The Rosetta Stone is not the only trilingual stele from Egypt. In fact, there are three three-language stele that are slightly earlier than the Rosetta Stone! These have become known as the "Rosetta Stone Series" or "Ptolemaic series." Any of these stele would have been enough to translate Egyptian hieroglyphs -- it just so happened that the famous Rosetta was the first one found.

Ancient Greek Askos

An askos is a vessel for holding oil. You can see the little golden protrusion from the neck, which is to hold the wick. This particular one has been carved from solid agate, with gold mountings. Egypt's Ptolemaic Dynasty, 100s - 1st century BCE.

Would Not Want To Get Hit By This

This fine stone carving was slipped onto a wooden shaft to form a mace, a sophisticated club used for war. Since it is such a fine example of stone carving, we do not know if it was intended to see battle, or if it was always for ceremonial uses. From Peru's Salinas culture on the northern coast. Circa 200 BCE - 100 CE.

Traces of a square-shaped building have been detected under the Main Plaza at Monte Albán with the use of ground-penetrating radar, electrical resistance, and gradiometery. Each side of the newly detected structure measures about 60 feet long, and more than three feet thick. A Zapotec site in Mexico’s southern state of Oaxaca, Monte Albán was established around 500 BCE and collapsed around 850 CE. It is estimated that the plaza was in use for about 1,000 years before the collapse. Which makes the existence of a building under the plaza rather interesting...

Ancient Egyptian Bracelet

From the 200s to 100s BCE, so when Egypt was ruled by the Hellenistic Ptolemaic dynasty. Courtesy of the Getty Museum

Long-Overlooked Desert City Reopened In Saudi Arabia

The once-prosperous Arabian trading hub of Hegra (also known as Madain Saleh) has been abandoned and virtually untouched for the past 2,000 years. You might notice that it looks remarkably similar to another rock-cut city of Petra. That's because they were part of the same Nabataean kingdom. Petra was its main city and capital, and Hegra was its second most important city, its southern trading city.

The Nabataeans were desert nomads who leveraged their importance in trading routes to eventually control the incense and spice trade routes through Arabia and Jordan to the Mediterranean, Egypt, Syria and Mesopotamia. The Nabataeans used their wealth to build stupendous rock-cut buildings and tombs. Unfortunately they were an illiterate people. We have occasional comments on them from their literate neighbors, and scanty archaeological investigations. But we simply do not know that much about the mysterious people who built Hegra and Petra.From the 300s BCE to the 1st century CE, the Nabataeans remained wealthy and powerful in their desert kingdom, until the expanding Roman Empire annexed the kingdom and took over their trading routes.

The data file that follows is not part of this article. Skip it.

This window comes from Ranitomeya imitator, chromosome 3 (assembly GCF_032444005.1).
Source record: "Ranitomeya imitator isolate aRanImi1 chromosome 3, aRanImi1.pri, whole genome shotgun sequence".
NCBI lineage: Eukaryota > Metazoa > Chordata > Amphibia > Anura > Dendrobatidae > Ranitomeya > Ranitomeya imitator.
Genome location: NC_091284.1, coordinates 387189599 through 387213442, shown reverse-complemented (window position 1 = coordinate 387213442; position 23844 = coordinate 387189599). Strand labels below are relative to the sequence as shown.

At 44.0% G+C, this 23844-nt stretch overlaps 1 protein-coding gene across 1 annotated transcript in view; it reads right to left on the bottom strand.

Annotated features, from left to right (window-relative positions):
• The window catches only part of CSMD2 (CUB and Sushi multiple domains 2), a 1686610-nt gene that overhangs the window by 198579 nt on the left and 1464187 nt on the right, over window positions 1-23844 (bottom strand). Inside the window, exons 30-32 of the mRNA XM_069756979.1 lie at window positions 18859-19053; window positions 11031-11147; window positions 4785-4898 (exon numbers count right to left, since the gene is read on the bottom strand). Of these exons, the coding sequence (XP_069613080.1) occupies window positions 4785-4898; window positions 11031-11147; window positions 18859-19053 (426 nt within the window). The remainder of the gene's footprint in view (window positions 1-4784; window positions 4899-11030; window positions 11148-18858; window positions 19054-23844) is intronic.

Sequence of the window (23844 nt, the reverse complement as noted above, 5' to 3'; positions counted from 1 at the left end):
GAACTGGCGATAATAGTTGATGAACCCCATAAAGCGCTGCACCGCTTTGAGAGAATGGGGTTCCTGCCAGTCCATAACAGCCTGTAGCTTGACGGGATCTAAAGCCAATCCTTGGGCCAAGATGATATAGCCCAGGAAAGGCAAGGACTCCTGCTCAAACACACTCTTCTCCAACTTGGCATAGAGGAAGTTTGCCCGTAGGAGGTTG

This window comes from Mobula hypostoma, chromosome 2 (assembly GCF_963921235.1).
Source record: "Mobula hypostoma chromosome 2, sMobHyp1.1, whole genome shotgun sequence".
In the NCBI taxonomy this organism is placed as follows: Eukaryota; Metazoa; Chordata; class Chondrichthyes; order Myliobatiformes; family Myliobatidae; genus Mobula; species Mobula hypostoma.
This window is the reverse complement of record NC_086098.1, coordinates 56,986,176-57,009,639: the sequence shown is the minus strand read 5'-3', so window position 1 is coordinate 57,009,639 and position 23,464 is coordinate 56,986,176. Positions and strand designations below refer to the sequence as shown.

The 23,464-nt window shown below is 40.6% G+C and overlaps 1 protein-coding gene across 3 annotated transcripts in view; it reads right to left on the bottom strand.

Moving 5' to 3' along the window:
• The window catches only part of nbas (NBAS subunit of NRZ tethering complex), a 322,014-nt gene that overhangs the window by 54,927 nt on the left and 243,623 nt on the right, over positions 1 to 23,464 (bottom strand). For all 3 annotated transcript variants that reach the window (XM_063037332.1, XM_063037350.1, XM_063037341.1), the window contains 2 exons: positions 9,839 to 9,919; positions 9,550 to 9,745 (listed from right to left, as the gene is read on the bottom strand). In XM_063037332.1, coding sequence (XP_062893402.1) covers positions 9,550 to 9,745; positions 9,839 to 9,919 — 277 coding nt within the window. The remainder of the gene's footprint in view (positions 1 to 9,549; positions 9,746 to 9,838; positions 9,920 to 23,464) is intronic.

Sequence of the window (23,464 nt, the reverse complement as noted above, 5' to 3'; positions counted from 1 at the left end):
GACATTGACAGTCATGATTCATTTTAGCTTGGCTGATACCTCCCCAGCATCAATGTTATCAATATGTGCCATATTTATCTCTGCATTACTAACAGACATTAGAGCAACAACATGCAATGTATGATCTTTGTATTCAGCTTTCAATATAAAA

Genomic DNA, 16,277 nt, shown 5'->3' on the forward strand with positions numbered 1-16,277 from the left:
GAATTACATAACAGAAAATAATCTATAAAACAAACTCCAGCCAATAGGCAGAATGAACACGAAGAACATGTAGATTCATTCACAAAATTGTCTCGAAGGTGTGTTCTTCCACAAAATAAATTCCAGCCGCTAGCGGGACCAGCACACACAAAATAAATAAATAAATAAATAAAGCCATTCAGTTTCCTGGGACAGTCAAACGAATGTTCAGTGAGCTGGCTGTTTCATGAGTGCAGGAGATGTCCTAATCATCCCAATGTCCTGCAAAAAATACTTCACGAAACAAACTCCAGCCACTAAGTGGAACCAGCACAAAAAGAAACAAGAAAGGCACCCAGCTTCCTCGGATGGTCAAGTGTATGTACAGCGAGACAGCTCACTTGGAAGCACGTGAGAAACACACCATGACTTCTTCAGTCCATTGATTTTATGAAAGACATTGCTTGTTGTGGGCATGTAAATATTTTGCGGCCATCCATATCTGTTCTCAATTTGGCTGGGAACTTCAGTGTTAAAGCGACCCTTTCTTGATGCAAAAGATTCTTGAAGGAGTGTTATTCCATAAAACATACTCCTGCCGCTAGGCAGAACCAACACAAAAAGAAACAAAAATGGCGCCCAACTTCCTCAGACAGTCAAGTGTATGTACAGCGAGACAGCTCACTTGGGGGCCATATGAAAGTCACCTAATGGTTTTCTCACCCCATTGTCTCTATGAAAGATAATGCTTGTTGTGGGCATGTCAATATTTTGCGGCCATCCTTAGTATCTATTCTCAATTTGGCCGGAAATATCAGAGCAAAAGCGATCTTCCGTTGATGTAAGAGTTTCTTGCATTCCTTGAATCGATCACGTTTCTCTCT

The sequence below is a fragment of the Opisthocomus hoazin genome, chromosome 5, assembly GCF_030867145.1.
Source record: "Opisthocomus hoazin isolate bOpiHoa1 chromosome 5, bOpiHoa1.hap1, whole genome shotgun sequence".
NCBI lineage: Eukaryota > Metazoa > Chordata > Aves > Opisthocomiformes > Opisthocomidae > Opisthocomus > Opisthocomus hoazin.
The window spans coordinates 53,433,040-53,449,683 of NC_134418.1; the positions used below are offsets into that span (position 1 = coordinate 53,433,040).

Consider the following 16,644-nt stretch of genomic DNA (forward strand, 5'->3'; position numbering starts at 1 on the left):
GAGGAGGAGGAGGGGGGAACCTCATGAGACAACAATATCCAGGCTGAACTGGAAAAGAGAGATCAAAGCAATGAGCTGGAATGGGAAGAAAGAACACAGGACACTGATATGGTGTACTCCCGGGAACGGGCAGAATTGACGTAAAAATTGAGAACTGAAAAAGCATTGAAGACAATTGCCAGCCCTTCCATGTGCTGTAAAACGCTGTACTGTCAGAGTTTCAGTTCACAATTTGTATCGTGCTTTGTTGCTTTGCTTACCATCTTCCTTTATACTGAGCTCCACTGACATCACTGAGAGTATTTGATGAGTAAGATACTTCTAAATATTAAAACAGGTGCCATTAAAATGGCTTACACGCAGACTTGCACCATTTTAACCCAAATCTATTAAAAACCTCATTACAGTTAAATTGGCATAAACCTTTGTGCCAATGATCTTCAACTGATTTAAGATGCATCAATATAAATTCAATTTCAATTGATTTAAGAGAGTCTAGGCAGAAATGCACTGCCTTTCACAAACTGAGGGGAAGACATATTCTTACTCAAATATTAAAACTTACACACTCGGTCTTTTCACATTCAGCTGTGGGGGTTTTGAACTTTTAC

Saudi Arabia recently opened Hegra to tourists as part of the country's efforts to diversify its oil-focused economy, and since Petra sees nearly a million visitors a year, Saudi Arabia was clearly hoping Hegra will become a similar draw.

Archaeologists have found evidence that Tui na, a form of Chinese massage, was being practiced as early as 2700 BCE. One of the most famous ancient Chinese treatises on medicine was the Huang Di Nei Jing from the 200s to 100s BCE. It also includes how to use massage techniques and what diseases can be treated with massage. So massage has been around since the earliest days of Chinese medicine.

A marble altar encircled with a coiled snake carved in relief has been unearthed at the ancient city of Patara in southern Turkey. It is estimated to be more than 2,000 years old placing it around the time that the city was fought over by Macedonia, then Rhodes, then the kingdom of Pontus before finally being permanently annexed to the Roman Empire. The altar was found near Roman baths and Roman walls.

The First Patent

The first example of a patent in history comes from ancient Greece. Athenaeus in the late 200s CE described how the Greek city of Sybaris, in today's southern Italy, held annual culinary competitions in the early centuries BCE. The winner of the competition would then have exclusive rights to their recipe for one year. Until the next competition, of course.

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    HISTORICAL NON-FICTION

    By Lillian Audette

    This blog is a collection of the interesting, the weird, and sometimes the need-to-know about history, culled from around the internet. It has pictures, it has quotes, it occasionally has my own opinions on things. If you want to know more about anything posted, follow the link at the "source" on the bottom of each post. And if you really like my work, buy me a coffee or become a patron!

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